A Tokyo Sushi franchisee who thought she could give her employees a raw deal has been hit with $383,616 in penalties from the Fair Work Ombudsman (FWO).
Ms Kiyoshi Hasegawa was personally fined $63,936 for underpaying 31 employees a total of $70,885, while the two companies owned by her and her family, Hasegawa & Ye International Pty Ltd and Heiwa International Pty Ltd, were fined $150,120 and $169,560 respectively.
The underpayments at the franchisee’s three Tokyo Sushi outlets were discovered by FWO inspectors during an audit of more than 40 sushi outlets across Canberra, South-East Queensland, and the Hunter, Central Coast, Coffs Harbour and North Coast regions in NSW.
The FWO found that 16 employees working at two of Ms Hasegawa’s Tokyo Sushi outlets in Gosford had been underpaid a total of $48,318 during a six-month period, while 15 employees working at her Tokyo Sushi outlet in Newcastle were underpaid $22,567 during an eight-month period.
The employees were receiving hourly rates ranging between $9 and $19, plus 25 per cent loading on Saturdays and 50 per cent loading on Sundays. This did not comply with the Fast Food Industry Award 2010.
Visa holders and eight junior employees aged between 16 and 20 were among the underpaid employees.
Sandra Parker of the FWO says that the ombudsman is targeting underpayment in the fast food and hospitality sectors.
“Young migrant workers can be particularly vulnerable to exploitation if they are reluctant to complain due to visa concerns or unaware of their workplace rights. The Fair Work Ombudsman takes the blatant underpayment of vulnerable workers particularly seriously, which has been supported by the Court’s substantial penalty,” Ms Parker said.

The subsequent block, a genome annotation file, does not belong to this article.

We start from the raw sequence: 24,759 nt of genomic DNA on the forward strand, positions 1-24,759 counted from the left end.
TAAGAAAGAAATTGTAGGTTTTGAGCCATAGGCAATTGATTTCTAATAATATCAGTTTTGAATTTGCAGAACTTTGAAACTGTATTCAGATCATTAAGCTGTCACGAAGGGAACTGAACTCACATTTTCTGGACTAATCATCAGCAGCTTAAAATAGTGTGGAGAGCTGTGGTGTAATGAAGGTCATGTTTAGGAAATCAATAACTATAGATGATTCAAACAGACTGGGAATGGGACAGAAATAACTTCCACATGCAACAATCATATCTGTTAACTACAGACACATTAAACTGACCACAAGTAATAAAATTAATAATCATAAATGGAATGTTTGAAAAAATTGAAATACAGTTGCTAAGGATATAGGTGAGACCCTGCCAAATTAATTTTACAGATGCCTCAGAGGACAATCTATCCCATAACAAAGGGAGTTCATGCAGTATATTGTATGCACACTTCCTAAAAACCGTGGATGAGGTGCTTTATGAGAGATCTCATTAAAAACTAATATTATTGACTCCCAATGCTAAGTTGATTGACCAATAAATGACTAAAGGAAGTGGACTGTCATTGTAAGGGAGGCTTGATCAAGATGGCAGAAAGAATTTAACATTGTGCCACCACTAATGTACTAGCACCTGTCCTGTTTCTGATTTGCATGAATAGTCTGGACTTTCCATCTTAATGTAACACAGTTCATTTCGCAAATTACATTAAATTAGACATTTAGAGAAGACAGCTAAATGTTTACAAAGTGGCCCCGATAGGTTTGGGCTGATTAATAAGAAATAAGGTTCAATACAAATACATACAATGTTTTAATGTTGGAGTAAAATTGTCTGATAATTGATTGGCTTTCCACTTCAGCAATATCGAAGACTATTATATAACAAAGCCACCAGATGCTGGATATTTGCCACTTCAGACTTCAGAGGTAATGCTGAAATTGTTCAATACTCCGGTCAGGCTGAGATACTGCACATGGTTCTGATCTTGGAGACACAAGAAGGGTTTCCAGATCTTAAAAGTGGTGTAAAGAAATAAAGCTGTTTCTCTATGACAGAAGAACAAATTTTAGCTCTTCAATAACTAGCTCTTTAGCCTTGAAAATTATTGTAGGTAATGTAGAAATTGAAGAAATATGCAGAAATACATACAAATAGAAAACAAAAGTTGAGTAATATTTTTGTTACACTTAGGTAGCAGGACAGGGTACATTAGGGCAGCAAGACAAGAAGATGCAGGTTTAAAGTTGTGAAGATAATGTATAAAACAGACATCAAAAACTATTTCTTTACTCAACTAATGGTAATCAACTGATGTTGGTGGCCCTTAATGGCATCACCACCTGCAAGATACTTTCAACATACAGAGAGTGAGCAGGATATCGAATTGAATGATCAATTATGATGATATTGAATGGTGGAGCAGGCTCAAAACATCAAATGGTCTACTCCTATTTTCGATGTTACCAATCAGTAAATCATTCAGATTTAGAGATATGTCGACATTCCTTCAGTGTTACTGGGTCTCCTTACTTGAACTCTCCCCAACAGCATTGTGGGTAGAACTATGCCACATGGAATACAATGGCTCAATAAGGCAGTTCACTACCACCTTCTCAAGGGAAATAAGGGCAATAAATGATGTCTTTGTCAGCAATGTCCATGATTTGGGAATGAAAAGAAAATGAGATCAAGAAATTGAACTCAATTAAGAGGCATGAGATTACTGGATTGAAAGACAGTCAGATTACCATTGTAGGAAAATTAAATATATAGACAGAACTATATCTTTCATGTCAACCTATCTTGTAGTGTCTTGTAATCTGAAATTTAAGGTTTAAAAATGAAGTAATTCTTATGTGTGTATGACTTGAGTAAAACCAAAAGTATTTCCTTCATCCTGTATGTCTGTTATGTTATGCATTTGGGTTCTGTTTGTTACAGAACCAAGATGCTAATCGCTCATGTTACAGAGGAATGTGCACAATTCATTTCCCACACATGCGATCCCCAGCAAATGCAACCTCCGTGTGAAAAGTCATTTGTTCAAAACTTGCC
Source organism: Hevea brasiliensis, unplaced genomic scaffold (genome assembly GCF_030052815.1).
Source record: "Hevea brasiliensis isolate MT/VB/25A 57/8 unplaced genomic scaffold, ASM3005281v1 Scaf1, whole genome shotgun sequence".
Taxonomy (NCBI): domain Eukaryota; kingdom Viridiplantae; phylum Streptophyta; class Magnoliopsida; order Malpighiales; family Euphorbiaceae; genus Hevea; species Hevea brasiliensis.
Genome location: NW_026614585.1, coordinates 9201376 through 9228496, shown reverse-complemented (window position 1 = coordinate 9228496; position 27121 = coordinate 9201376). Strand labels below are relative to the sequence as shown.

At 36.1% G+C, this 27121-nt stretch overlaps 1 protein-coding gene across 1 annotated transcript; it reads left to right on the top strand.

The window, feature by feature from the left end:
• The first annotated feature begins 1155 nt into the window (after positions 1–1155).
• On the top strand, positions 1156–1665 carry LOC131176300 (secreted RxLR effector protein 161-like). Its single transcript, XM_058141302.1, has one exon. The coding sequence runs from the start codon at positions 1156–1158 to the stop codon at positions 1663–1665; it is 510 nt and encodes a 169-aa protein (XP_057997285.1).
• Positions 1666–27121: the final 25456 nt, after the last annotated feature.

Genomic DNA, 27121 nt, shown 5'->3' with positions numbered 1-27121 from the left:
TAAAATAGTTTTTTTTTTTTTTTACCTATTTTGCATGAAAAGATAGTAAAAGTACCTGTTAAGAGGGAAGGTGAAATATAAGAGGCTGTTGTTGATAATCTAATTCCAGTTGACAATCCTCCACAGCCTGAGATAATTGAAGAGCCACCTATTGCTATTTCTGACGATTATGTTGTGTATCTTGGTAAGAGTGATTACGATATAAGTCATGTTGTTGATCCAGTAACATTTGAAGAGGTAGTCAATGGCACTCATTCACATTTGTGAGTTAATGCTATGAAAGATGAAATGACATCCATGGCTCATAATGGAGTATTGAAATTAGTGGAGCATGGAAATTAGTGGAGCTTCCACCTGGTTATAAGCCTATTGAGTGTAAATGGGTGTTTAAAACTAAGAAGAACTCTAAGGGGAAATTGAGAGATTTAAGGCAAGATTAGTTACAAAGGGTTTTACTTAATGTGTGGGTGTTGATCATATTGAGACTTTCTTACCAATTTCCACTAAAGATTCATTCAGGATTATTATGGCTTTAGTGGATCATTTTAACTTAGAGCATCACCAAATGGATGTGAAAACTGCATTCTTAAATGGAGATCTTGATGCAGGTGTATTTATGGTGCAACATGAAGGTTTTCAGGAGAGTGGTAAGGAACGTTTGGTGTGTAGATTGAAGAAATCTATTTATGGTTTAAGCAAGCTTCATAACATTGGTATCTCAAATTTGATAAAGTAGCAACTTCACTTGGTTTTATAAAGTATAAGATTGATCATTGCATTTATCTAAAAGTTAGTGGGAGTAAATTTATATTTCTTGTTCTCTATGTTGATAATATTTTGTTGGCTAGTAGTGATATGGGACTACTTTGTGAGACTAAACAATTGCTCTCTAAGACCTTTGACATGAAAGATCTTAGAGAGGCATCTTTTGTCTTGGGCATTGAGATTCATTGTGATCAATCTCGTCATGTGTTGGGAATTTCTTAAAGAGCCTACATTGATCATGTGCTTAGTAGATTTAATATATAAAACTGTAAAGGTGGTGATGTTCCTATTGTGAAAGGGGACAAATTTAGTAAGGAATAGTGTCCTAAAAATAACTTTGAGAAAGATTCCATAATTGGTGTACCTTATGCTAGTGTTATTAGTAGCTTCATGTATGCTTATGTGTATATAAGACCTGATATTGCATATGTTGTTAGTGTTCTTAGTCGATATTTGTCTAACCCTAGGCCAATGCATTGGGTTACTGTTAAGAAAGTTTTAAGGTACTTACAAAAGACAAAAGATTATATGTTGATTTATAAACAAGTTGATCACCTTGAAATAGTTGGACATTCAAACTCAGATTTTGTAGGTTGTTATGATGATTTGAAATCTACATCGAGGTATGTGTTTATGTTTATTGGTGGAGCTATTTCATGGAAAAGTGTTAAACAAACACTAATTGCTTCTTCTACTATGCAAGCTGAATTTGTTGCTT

“Inspectors will continue to conduct targeted audits across the fast food, restaurant and café sector and we will hold employers accountable if they are not meeting their lawful obligations. We encourage any workers with concerns about their pay to contact the Fair Work Ombudsman for free advice and assistance.”
In the Federal Circuit Court ruling, Judge Philip Dowdy said the contraventions were “serious” and the employer had “no excuse” to underpay her employees.
“The simple fact of the matter is that persons who engage in business activities which necessitate the employment of staff are under a strict obligation to pay their staff the just entitlements of the staff in accordance with law, whether the relevant employer is a major corporation or, as here, a family business,” he said.
“Employees are entitled to respect and part of that respect is to pay them their full entitlements which must be recognised and known to the employer.”
Judge Dowdy said the penalties should deter the employer and “others who might be inclined to contravene the Fair Work Act in a similar fashion”.
In addition to the fines imposed, Ms Hasegawa, Hasegawa & Ye International Pty Ltd and Heiwa International Pty Ltd were ordered to rectify all outstanding underpayments to its employees.